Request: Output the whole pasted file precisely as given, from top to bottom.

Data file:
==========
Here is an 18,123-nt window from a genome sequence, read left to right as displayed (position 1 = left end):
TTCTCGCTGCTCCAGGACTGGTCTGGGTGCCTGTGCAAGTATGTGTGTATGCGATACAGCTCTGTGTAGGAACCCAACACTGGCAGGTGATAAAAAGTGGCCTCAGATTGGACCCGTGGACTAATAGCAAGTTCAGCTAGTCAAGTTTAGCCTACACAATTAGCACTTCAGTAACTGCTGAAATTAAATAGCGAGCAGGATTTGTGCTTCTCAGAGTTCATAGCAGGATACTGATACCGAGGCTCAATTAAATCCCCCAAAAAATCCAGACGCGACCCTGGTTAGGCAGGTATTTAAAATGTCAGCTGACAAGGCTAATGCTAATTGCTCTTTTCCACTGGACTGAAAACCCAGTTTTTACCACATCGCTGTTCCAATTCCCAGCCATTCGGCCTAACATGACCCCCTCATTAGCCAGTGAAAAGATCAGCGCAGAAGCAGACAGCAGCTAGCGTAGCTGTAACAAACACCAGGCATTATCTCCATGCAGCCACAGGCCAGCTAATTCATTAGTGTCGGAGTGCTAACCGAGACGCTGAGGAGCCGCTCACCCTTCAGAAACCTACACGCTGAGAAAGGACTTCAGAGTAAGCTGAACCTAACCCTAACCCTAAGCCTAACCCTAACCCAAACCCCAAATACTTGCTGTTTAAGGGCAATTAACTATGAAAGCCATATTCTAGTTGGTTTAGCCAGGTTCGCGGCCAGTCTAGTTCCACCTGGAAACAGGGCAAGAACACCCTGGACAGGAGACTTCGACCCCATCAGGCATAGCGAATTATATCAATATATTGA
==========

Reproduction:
Here is an 18,123-nt window from a genome sequence, read left to right as displayed (position 1 = left end):
TTCTCGCTGCTCCAGGACTGGTCTGGGTGCCTGTGCAAGTATGTGTGTATGCGATACAGCTCTGTGTAGGAACCCAACACTGGCAGGTGATAAAAAGTGGCCTCAGATTGGACCCGTGGACTAATAGCAAGTTCAGCTAGTCAAGTTTAGCCTACACAATTAGCACTTCAGTAACTGCTGAAATTAAATAGCGAGCAGGATTTGTGCTTCTCAGAGTTCATAGCAGGATACTGATACCGAGGCTCAATTAAATCCCCCAAAAAATCCAGACGCGACCCTGGTTAGGCAGGTATTTAAAATGTCAGCTGACAAGGCTAATGCTAATTGCTCTTTTCCACTGGACTGAAAACCCAGTTTTTACCACATCGCTGTTCCAATTCCCAGCCATTCGGCCTAACATGACCCCCTCATTAGCCAGTGAAAAGATCAGCGCAGAAGCAGACAGCAGCTAGCGTAGCTGTAACAAACACCAGGCATTATCTCCATGCAGCCACAGGCCAGCTAATTCATTAGTGTCGGAGTGCTAACCGAGACGCTGAGGAGCCGCTCACCCTTCAGAAACCTACACGCTGAGAAAGGACTTCAGAGTAAGCTGAACCTAACCCTAACCCTAAGCCTAACCCTAACCCAAACCCCAAATACTTGCTGTTTAAGGGCAATTAACTATGAAAGCCATATTCTAGTTGGTTTAGCCAGGTTCGCGGCCAGTCTAGTTCCACCTGGAAACAGGGCAAGAACACCCTGGACAGGAGACTTCGACCCCATCAGGCATAGCGAATTATATCAATATATTGA